In the last two decades, osseointegrated prostheses have been shown to be a good alternative for lower limb amputees experiencing complications in using a traditional socket-type prosthesis; however, restraining biomechanical issues, such as peri-prosthetic bone fractures or loosening, are present. To better understand and overcome these limiting issues, and thus reduce the number of implant failures, many studies have investigated the stress distribution on bone and implant during normal daily activities. The aim of this study was a biomechanical analysis of two different osseointegrated implants, a screw-type (OPRA) and a press fit system (OPL, Osseointegrated Prosthetic Limb), to evaluate the stresses generated in bone and prosthesis during a fall. In particular, four scenarios have been experimentally reproduced to determine the loads on the limb during different kinds of fall. For this purpose, a motion capture system and a force plate have been used. Numerical FEM (Finite Element Method) simulations have been performed to compare the behaviour of the OPRA and OPL systems in different fall scenarios. The obtained results showed that a fall backwards due to balance loss is the most stressful scenario among the ones analysed. As regards the comparison between OPRA and OPL devices, it emerged they have similar behaviours in terms of peak values of the stress, but the OPL implant generates larger high-stress areas in the distal femur as compared with the OPRA system.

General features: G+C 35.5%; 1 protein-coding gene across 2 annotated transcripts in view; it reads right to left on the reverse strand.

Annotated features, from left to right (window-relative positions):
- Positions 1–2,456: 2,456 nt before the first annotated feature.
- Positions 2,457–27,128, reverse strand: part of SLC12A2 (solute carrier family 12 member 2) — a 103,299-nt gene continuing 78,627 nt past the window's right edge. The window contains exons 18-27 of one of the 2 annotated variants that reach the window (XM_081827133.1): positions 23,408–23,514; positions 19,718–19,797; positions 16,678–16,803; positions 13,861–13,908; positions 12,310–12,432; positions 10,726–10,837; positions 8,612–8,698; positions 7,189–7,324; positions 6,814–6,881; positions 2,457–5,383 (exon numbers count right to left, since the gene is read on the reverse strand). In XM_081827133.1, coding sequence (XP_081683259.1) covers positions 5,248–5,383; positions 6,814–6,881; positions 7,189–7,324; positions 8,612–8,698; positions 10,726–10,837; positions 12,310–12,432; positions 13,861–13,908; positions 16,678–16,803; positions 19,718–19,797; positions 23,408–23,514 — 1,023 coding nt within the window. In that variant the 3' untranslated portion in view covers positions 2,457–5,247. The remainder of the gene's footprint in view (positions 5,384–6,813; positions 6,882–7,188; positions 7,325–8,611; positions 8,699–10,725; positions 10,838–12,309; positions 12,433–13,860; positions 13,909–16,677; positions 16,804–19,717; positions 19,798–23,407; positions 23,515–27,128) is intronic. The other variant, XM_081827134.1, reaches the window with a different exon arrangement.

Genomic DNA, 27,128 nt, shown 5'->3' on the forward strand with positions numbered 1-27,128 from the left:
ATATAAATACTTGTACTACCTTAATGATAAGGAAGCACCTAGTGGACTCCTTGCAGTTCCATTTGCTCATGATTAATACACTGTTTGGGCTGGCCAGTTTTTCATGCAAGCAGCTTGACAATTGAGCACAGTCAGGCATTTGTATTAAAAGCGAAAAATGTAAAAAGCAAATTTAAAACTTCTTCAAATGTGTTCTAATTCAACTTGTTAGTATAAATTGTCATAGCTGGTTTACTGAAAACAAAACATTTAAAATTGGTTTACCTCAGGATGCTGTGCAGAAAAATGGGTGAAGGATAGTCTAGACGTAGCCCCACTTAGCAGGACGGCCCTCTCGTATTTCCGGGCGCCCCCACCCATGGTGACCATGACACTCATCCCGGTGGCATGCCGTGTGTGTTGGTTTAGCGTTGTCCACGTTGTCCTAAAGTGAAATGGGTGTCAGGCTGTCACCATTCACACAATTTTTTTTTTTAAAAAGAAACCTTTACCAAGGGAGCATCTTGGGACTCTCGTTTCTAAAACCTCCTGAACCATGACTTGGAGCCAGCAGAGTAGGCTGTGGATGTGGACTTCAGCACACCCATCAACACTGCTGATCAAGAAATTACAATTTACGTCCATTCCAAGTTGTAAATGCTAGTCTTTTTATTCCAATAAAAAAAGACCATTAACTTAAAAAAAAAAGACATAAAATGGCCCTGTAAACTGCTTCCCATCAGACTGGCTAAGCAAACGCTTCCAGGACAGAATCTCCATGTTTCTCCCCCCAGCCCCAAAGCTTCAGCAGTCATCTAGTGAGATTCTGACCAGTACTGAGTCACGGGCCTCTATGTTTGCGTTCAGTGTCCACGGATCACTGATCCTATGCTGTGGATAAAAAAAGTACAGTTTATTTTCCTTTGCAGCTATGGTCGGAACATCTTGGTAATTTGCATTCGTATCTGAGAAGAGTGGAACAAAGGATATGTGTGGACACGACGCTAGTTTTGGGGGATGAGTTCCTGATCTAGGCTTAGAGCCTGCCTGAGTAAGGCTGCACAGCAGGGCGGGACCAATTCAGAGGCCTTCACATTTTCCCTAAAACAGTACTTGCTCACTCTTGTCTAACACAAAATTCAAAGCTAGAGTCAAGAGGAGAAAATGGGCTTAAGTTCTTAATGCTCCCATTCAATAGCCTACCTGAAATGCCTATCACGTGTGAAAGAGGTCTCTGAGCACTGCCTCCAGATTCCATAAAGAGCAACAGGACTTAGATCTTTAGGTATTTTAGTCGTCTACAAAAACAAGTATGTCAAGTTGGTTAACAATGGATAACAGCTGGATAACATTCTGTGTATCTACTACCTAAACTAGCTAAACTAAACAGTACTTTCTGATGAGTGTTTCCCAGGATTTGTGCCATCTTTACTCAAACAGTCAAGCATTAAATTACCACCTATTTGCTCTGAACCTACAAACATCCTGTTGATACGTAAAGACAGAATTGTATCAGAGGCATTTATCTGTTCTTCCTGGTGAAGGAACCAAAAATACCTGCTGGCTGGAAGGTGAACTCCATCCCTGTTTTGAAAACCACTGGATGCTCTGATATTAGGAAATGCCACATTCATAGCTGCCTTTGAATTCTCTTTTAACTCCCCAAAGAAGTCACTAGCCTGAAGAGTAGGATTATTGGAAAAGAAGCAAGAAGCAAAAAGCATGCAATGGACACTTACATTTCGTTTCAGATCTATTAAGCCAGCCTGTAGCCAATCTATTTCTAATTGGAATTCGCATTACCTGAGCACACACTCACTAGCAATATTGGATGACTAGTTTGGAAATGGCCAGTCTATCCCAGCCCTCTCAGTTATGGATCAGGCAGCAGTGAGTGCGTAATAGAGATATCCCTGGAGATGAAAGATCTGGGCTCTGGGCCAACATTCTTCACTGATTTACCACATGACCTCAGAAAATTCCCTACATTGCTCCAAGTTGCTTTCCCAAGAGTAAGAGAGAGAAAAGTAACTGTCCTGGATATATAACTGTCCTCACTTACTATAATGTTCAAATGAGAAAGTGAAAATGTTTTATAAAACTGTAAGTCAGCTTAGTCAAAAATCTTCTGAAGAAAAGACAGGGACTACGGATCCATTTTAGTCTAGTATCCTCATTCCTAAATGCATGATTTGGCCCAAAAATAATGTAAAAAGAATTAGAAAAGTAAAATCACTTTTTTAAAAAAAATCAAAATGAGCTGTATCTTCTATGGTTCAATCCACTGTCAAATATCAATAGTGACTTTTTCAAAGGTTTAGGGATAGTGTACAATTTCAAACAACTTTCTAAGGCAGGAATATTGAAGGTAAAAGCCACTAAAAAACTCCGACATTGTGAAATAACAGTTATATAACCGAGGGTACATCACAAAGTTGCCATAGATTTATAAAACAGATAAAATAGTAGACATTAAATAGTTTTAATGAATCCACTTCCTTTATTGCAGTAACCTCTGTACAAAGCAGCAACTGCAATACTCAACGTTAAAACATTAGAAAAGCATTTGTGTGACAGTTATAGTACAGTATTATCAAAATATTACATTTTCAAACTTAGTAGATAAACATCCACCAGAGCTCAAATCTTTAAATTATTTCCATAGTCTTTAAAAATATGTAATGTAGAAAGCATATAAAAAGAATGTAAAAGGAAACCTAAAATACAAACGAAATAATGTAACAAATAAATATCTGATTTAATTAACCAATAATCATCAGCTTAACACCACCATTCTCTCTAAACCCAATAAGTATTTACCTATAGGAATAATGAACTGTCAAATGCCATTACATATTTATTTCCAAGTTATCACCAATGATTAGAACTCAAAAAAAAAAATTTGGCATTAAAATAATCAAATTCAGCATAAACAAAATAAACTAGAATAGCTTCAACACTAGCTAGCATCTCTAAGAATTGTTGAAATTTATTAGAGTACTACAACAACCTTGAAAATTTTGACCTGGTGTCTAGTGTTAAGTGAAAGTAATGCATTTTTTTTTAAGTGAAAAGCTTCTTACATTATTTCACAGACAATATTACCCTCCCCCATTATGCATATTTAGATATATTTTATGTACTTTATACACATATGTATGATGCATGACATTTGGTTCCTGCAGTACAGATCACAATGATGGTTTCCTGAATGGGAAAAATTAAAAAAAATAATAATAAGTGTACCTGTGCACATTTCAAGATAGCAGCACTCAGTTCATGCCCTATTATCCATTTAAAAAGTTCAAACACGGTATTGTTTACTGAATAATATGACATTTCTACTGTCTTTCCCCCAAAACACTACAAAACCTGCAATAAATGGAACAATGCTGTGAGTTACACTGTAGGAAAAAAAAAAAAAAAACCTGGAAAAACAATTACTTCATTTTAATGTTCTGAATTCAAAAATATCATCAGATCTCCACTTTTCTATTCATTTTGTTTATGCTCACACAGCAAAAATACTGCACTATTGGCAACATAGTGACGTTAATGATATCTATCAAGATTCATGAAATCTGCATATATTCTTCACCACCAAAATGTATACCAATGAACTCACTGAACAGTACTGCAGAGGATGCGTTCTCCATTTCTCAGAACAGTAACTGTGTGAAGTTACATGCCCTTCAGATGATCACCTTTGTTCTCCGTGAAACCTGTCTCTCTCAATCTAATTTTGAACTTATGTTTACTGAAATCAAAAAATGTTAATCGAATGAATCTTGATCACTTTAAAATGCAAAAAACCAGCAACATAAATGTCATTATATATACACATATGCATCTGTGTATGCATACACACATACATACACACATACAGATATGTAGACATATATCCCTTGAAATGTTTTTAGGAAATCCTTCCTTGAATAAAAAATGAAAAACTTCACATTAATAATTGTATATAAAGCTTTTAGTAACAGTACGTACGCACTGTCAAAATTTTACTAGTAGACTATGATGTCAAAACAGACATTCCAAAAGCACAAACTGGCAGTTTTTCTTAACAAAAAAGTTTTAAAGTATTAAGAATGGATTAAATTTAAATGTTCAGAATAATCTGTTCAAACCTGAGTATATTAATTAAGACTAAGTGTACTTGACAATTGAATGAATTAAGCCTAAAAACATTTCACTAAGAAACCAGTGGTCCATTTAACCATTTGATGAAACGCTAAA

|Numero di pagine||16|
|Stato di pubblicazione||Published - 2020|
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